Cambrian rocks rise again to the surface, the south side of the
trough must have sloped upwards to a height of from fifteen to twenty
thousand feet, whether at the bottom of the sea, or in the upper air,
we cannot tell. But the fact is certain, that off the surface of
Wales, south of Ffestiniog a mass of solid rock as high as the Andes
has been worn down and carried bodily away; and that a few miles
south again, the peak of Arran Mowddy, which is now not two thousand
feet high, was once--either under the sea or above it--nearer ten
thousand feet.

If I am asked whither is all that enormous mass of rock--millions of
tons--gone? Where is it now? I know not. But if I dared to hazard
a guess, I should say it went to make the New Red sandstones of

The New Red sandstones must have come from somewhere. The most
likely region for them to have come from is from North Wales, where,
as we know, vast masses of gritty rock have been ground off, such as
would make fine sandstones if they had the chance. So that many a
grain of sand in Chester walls was probably once blasted out of the
bowels of the earth into the old Silurian sea, and after a few
hundreds of thousands of years' repose in a Snowdonian ash-bed, was
sent eastward to build the good old city and many a good town more.

And the red marl--the great deposit of red marl which covers a wide
region of England--why should not it have come from the same quarter?
Why should it not be simply the remains of the Snowdon Slate? Mud
the slate was, and into mud it has returned. Why not? Some of the
richest red marl land I know, is, as I have said, actually being made
now, out of the black slates of Ilfracombe, wherever they are
weathered by rain and air. The chemical composition is the same.
The difference in colour between black slate and red marl is caused
simply by the oxidation of the iron in the slate.

And if my readers want a probable cause why the sandstones lie
undermost, and the red marl uppermost--can they not find one for
themselves? I do not say that it is the cause, but it is at least a
causa vera, one which would fully explain the fact, though it may be
explicable in other ways. Think, then, or shall I think for my

Then do they not see that when the Welsh mountains were ground down,
the Silurian strata, being uppermost, would be ground down first, and
would go to make the lower strata of the great New Red Sandstone
Lowland; and that being sandy, they would make the sandstones? But
wherever they were ground through, the Lower Cambrian slates would be
laid bare; and their remains, being washed away by the sea the last,
would be washed on to the top of the remains of the Silurians; and so
(as in most cases) the remains of the older rock, when redeposited by
water, would lie on the remains of the younger rock. And do they not
see that (if what I just said is true) these slates would grind up
into red marl, such as is seen over the west and south of Cheshire
and Staffordshire and far away into Nottinghamshire? The red marl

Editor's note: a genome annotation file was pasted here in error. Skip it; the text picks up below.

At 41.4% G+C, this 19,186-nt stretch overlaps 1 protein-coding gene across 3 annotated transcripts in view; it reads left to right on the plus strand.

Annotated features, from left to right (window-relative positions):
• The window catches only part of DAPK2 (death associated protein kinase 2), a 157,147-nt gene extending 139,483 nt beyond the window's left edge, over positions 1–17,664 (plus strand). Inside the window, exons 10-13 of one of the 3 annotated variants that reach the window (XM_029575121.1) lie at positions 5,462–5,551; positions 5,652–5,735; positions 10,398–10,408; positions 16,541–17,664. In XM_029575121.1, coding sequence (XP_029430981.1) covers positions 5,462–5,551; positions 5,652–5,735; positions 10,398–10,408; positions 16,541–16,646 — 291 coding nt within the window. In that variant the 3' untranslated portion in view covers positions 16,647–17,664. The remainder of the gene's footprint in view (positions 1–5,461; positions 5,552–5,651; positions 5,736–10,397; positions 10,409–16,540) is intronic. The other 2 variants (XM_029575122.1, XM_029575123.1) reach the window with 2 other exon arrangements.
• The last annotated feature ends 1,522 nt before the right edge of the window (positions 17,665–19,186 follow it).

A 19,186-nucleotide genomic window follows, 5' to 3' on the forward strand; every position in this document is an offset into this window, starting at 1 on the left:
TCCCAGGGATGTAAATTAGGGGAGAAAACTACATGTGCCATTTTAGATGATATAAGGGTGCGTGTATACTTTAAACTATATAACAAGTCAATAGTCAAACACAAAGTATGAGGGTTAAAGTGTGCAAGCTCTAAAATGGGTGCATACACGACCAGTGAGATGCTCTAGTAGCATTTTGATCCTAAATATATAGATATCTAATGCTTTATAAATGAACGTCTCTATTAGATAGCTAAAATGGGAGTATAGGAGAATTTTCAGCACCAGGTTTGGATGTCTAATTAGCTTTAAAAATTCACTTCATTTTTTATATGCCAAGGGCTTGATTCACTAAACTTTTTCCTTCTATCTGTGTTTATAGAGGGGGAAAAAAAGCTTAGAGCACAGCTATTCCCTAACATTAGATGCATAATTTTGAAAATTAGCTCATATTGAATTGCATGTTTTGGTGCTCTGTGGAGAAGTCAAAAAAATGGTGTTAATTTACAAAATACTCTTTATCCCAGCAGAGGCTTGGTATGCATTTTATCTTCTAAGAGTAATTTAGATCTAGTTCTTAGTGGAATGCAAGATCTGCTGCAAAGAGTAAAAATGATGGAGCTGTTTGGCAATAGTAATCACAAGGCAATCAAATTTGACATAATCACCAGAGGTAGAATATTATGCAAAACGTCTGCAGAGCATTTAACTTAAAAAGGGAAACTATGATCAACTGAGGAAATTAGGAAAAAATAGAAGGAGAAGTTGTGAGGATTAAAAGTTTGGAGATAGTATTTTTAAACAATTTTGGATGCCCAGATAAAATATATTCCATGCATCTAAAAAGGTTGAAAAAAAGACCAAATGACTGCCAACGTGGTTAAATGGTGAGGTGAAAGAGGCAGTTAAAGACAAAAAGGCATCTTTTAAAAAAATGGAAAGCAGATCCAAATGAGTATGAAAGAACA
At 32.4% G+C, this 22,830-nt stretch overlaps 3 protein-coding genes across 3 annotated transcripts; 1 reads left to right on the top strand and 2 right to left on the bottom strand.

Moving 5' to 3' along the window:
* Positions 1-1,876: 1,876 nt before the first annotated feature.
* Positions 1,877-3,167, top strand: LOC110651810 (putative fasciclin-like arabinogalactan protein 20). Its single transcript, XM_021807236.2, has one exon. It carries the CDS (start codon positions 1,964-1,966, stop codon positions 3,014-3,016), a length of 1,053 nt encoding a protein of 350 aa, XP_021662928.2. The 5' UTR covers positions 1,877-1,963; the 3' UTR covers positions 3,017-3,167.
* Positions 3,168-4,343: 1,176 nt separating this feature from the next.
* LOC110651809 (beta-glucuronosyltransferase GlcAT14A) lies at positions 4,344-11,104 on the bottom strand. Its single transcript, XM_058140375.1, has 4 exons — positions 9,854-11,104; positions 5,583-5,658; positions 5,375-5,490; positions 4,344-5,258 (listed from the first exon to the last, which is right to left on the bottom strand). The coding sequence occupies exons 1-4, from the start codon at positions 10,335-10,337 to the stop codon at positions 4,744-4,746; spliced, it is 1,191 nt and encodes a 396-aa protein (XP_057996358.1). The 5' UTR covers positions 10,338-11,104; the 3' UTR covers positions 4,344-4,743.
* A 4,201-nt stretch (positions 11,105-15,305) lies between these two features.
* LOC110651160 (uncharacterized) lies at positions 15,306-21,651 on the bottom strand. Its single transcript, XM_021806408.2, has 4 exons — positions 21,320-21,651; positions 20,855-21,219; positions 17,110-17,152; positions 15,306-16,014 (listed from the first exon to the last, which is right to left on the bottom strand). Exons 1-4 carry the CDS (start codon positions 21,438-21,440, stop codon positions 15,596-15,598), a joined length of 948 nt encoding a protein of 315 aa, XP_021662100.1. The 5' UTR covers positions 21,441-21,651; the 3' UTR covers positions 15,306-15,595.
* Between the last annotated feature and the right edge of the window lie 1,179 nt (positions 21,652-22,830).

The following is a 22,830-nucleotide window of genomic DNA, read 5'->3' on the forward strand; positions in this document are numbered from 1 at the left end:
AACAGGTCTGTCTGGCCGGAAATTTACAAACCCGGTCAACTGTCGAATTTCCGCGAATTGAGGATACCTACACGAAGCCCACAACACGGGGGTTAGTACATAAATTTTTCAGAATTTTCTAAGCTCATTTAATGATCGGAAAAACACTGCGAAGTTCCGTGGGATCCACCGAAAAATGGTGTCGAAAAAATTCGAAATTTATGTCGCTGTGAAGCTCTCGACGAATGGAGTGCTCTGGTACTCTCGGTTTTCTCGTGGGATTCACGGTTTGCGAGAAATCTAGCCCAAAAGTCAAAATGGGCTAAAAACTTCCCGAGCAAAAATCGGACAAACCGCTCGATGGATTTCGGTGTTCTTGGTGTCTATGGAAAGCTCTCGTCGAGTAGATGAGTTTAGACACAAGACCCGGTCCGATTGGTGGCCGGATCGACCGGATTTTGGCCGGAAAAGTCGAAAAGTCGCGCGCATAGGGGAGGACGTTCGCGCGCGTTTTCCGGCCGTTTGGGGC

must almost certainly have been black slate somewhere, somewhen. Why
should it not have been such in Snowdon? And why should not the
slates in the roof be the remnants of the very beds which are now the
marl in the fields?

And thus I end my story of the slates in the roof, and these papers
on Town Geology. I do so, well knowing how imperfect they are:
though not, I believe, inaccurate. They are, after all, merely
suggestive of the great amount that there is to be learnt about the
face of the earth and how it got made, even by the townsman, who can
escape into the country and exchange the world of man for the world
of God, only, perhaps, on Sundays--if, alas! even then--or only once
a year by a trip in a steamer or an excursion train. Little, indeed,
can he learn of the planet on which he lives. Little in that
direction is given to him, and of him little shall be required. But
to him, for that very reason, all that can be given should be given;
he should have every facility for learning what he can about this
earth, its composition, its capabilities; lest his intellect, crushed
and fettered by that artificial drudgery which we for a time miscall
civilisation, should begin to fancy, as too many do already, that the
world is composed mainly of bricks and deal, and governed by acts of
parliament. If I shall have awakened any townsmen here and there to
think seriously of the complexity, the antiquity, the grandeur, the
true poetry, of the commonest objects around them, even the stones
beneath their feet; if I shall have suggested to them the solemn
thought that all these things, and they themselves still more, are
ordered by laws, utterly independent of man's will about them, man's
belief in them; if I shall at all have helped to open their eyes that
they may see, and their ears that they may hear, the great book which
is free to all alike, to peasant as to peer, to men of business as to
men of science, even that great book of nature, which is, as Lord
Bacon said of old, the Word of God revealed in facts--then I shall
have a fresh reason for loving that science of geology, which has
been my favourite study since I was a boy.


{1} See "Nature," No. XXV. (Macmillan & Co.)

{2} These Lectures were delivered to the members of the Natural
Science Class at Chester in 1871.

{3} See a most charming paper on "The Physics of Arctic Ice," by Dr.
Robert Brown of Campster, published in the Quarterly Journal of the
Geological Society, June, 1870. This article is so remarkable, not
only for its sound scientific matter, but for the vividness and
poetic beauty of its descriptions, that I must express a hope that
the learned author will some day enlarge it, and publish it in a
separate form.

{4} See Lyell, "Antiquity of Man," p. 294 et seq.